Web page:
The Environmental Committee is simply at the tip of the issue addressing the issue of single-use bags… and it is an uphill battle.  The threat of lawsuits deter swift action and an Environmental Impact Report is now being required to ban plastic bags.  During the meeting, the reason behind this was questioned by Councilman O’Donnell as it seems counter-intuitive that plastic bags could possibly be good for the environment.

An egret sits on a trash boom.

During the meeting’s public comments, stories of Long Beach residents trying to do their part to clean up the bay were told.  Dr. Carole Harris spoke of using her pool net and standing on her dock every weekend pulling plastic trash out to Alamitos Bay.  Sarah Michael told of canoeing in Rainbow Harbor and picking up plastic bags in the water and then filling them with trash as she paddled around.  Another resident who rode her bike to the meeting has developed a foot trick to scoop up plastic bags as she rides along the street.  It was sad commentary, especially when you look at the research conducted by Dr. Marcus Eriksen and the Algalita Marine Research Foundation and see the samples of birds, fish and other wild life that have ingested so much plastic debris that fills their intestines and knowing we are the cause.

Here in Long Beach, grassroots community groups like the local Surfrider Chapter have implemented the national Surfrider campaign called “Rise Above Plastics”.  Beth Barnes, past Surfrider Chapter President said, “In the only Surfrider city without waves, we are excited to lead in this effort to start addressing the long term health and environmental issues that single-use plastic bags and products are causing in our oceans.  Long Beach can and should be a leader and support the elimination of single-use bags.”

It is important that legislation specific to plastic waste be passed, because as of now legislation is limited to bulk waste management and does not address the special problems posed by photodegradation, in the absence of biodegradation, of plastics and its attendant toxicity for life on earth. Plastics may be releasing pollutants because of their original additive components. Additives like, Nonylphenols, PBDEs, Phthalates, and Bisphenol A (BPA), are added to plastic during production to catalyze monomers into polymers and give it different properties like flexibility,  durability and UV resistance. Some of these chemicals are considered hormone-disrupters.  Significant human exposure to BPA has been documented, and a number of small epidemiological studies have reported a relationship between blood levels of BPA and abnormalities such as miscarriage, ovarian disease, and obesity in humans. With the acceptance that plastic marine debris is a legislative issue we may actually begin to make changes in what has become a terrible problem.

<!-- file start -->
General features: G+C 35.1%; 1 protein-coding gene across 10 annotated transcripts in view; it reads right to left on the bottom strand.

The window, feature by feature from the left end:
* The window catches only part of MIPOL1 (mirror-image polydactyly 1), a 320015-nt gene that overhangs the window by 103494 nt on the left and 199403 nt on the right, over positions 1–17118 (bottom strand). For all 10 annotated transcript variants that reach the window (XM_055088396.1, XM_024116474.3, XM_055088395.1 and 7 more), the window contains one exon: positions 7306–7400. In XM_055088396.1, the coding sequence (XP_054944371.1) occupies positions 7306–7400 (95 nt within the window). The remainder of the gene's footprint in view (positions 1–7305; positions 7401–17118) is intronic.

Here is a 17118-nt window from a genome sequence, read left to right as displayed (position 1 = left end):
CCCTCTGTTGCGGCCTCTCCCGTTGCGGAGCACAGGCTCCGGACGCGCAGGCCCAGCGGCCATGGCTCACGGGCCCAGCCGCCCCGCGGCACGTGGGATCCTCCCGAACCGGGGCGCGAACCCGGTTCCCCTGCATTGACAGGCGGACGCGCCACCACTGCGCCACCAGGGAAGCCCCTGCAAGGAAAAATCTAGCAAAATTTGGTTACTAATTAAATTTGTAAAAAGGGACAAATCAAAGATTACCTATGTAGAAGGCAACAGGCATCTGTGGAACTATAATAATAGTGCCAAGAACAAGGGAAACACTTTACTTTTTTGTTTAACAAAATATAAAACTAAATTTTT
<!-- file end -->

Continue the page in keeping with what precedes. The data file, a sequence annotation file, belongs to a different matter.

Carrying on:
"California has a proud history and tradition of protecting our ocean. And we have the same kind of proud history and tradition of leading the country in our efforts to make sure that all of our oceans are clean, safe and productive."
Arnold Schwarzenegger, Governor, State of California

“The base of the marine food chain is being displaced by a non-digestible, non-nutritive component which is actually out-weighing and out-numbering the natural food. That is our core issue.”
Captain Charles Moore, Founder, Algalita Marine Research Foundation, Long Beach, CA